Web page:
April 7, 2014

M7, Uhuru, Kagame Talk Oil

President Museveni meets his counterparts Paul Kagame and Uhuru Kenyatta who paid a courtesy call on him at Serena Hotel Kigali. PPU PHOTO
President Museveni meets his counterparts Paul Kagame and Uhuru Kenyatta who paid a courtesy call on him at Serena Hotel Kigali. PPU PHOTO

Ugandan President Yoweri Museveni, Kenya’s Uhuru Kenyatta and Rwandan President Paul Kagame last night held private talks in the capital Kigali over what sources say, was oil in Uganda.

Museveni arrived in Kigali Sunday evening to a guard of honour at Kigali International Airport – to represent Ugandans at the 20th genocide commemoration in solidarity with Rwandans.

President Uhuru Kenyatta of Kenya who is also the current Chairman of the East African Community also arrived in Kigali last evening for the same ceremony.

Museveni later held talks with his East African counterparts, Paul Kagame and Uhuru  who paid a courtesy call on him at his suite at Kigali Serena Hotel. Notable absentees were the other Easte African President Jakaya Kikwete of Tanzania and Brundian President Pierre Nkurunziza.

“The talks centered on oil and infrastructure,” a source at the meeting told us last night.

Uganda is in the final stages of building a refinery in the oil rich Hoima and Buliisa Districts but is toying with the idea of kick starting a crude oil pipeline so production can begin by the year 2018.

“Last night I held extensive Bilateral talks with Presidents Yoweri Kaguta Museveni of Uganda and Paul Kagame of Rwanda in Kigali ahead of the 20th Commemoration of the 1994 Rwandan Genocide. We discussed about the oil refinery at Hoima in Western, Uganda and agreed on a joint construction of a crude oil pipeline from Hoima in Uganda to Lamu in Kenya which is expected to link up with the Lamu Port Southern Sudan-Ethiopia Transport (LAPSSET) corridor project,” President Uhuru later confirmed on his Facebook page.

President Museveni receives President Uhuru Kenyatta who paid a courtesy call on him at Serena Hotel Kigali.
President Museveni receives President Uhuru Kenyatta who paid a courtesy call on him at Serena Hotel Kigali.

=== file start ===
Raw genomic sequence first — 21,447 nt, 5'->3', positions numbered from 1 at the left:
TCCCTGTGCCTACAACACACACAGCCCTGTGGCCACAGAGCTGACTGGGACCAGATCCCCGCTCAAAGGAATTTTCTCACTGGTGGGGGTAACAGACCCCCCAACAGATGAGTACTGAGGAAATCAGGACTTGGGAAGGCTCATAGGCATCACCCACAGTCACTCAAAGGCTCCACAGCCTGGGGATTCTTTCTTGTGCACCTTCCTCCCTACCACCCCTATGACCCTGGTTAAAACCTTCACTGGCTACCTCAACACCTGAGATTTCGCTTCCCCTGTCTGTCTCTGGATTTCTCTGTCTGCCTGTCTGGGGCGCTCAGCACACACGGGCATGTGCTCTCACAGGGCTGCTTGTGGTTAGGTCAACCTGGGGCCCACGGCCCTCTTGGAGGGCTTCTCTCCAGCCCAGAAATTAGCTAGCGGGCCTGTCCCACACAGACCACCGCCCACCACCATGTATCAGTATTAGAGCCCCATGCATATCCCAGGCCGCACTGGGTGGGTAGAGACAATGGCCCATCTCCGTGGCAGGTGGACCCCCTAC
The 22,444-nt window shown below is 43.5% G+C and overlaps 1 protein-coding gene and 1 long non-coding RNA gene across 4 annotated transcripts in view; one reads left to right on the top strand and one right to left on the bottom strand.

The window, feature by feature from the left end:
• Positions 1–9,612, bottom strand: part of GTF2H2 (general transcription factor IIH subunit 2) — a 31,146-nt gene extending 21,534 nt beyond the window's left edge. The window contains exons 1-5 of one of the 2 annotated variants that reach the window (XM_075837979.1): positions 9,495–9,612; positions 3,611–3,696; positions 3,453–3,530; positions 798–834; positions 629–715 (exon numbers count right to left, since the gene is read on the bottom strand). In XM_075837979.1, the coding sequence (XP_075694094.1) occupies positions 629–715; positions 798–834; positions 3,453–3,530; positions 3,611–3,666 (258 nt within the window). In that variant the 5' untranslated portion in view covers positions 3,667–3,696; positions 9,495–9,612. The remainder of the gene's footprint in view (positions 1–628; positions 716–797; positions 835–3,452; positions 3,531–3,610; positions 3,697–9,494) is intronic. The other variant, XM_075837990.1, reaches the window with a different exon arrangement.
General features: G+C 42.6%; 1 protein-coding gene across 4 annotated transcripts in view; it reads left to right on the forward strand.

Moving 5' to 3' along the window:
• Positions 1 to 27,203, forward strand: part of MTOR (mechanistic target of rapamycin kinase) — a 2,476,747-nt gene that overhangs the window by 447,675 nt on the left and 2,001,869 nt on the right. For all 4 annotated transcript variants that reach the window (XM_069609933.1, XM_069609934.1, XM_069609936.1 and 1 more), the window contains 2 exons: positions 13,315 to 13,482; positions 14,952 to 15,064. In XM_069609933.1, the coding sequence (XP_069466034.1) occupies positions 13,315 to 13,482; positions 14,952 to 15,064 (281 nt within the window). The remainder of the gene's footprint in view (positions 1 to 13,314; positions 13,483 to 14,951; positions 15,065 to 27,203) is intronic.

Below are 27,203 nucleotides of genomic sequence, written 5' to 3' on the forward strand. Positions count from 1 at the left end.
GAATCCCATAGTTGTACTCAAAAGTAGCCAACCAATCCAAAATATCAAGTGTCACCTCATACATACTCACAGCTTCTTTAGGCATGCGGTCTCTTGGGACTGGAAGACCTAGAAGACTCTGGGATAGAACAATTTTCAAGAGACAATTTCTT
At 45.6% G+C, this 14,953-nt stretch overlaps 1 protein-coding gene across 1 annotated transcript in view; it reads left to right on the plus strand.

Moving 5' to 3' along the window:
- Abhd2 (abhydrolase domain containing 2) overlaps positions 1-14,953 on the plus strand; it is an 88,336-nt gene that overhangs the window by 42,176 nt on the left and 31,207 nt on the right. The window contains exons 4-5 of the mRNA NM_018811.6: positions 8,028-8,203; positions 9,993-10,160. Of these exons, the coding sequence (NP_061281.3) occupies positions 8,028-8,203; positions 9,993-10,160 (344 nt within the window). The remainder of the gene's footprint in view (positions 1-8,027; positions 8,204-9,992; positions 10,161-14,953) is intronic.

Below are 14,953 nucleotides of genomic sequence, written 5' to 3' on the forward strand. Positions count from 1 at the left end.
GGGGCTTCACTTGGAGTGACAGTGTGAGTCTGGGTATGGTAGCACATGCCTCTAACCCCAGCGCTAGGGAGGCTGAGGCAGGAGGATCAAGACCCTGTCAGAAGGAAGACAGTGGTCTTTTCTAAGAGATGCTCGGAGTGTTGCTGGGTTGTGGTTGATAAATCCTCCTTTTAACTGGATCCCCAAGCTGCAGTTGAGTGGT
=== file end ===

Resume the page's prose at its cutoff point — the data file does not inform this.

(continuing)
The three presidents have in the past two years signed a number of instruments aimed at accelerating industrialization, infrastructure and energy development, often sidelining Tanzania and Burundi, a move that is threatening to tear the East African Cooperation apart.

Their absence at the 20th Commemoration of the 1994 genocide in Rwanda reinforces this view.

Apart from this, Museveni and Uhuru will be joining President Kagame and specially invited guests at the commemoration ceremony to take place later today at Amahoro stadium.

They will be joined by the UN Secretary General Ban Ki Moon and Samantha Powers, the U.S Permanent Representative to the UN who is also leading a high powered delegation sent by U.S President Barrack Obama.

President Museveni was received on arrival Sunday evening at Kigali International Airport by the Rwanda Minister of Local Government Mr. James Musoni and the Chief of the Rwanda Defence Forces, General Patrick Nyanvumba.

Others at the Airport to receive the President included Uganda’s High Commissioner in Kigali Ambassador Richard Kabonero and his Rwanda counterpart in Uganda, Maj Gen Frank Mugambagye.

France Denies Boycotting Commemoration 

Rwanda's government has long accused France - an ally of the previous regime - of aiding the genocide
Rwanda’s government has long accused France – an ally of the previous regime – of aiding the genocide

Meanwhile, France has denied that it is boycotting the event.

“The ambassador will be present at the ceremony presided over by Paul Kagame,” French Foreign Ministry spokesman Romain Nadal said.

“There was never any question of a boycott of the ceremonies. Saturday’s decision only concerned the justice minister’s participation.”

Christiane Taubira cancelled her plans to attend the events in Kigali following an accusation by Mr Kagame that France, as an ally of Mr Habyarimana’s government at the time, had participated in the mass killings.

In an interview with the French-language weekly news magazine Jeune Afrique, Mr Kagame denounced the “direct role of Belgium and France in the political preparation for the genocide”.

The French foreign ministry said the comments went against reconciliation efforts between the two countries.

Rwanda responded by accusing the French government of overreacting.

France has previously acknowledged that serious errors were made during the genocide in Rwanda.

By Arinaitwe Rugyendo & Alex Masereka In Kigali

 

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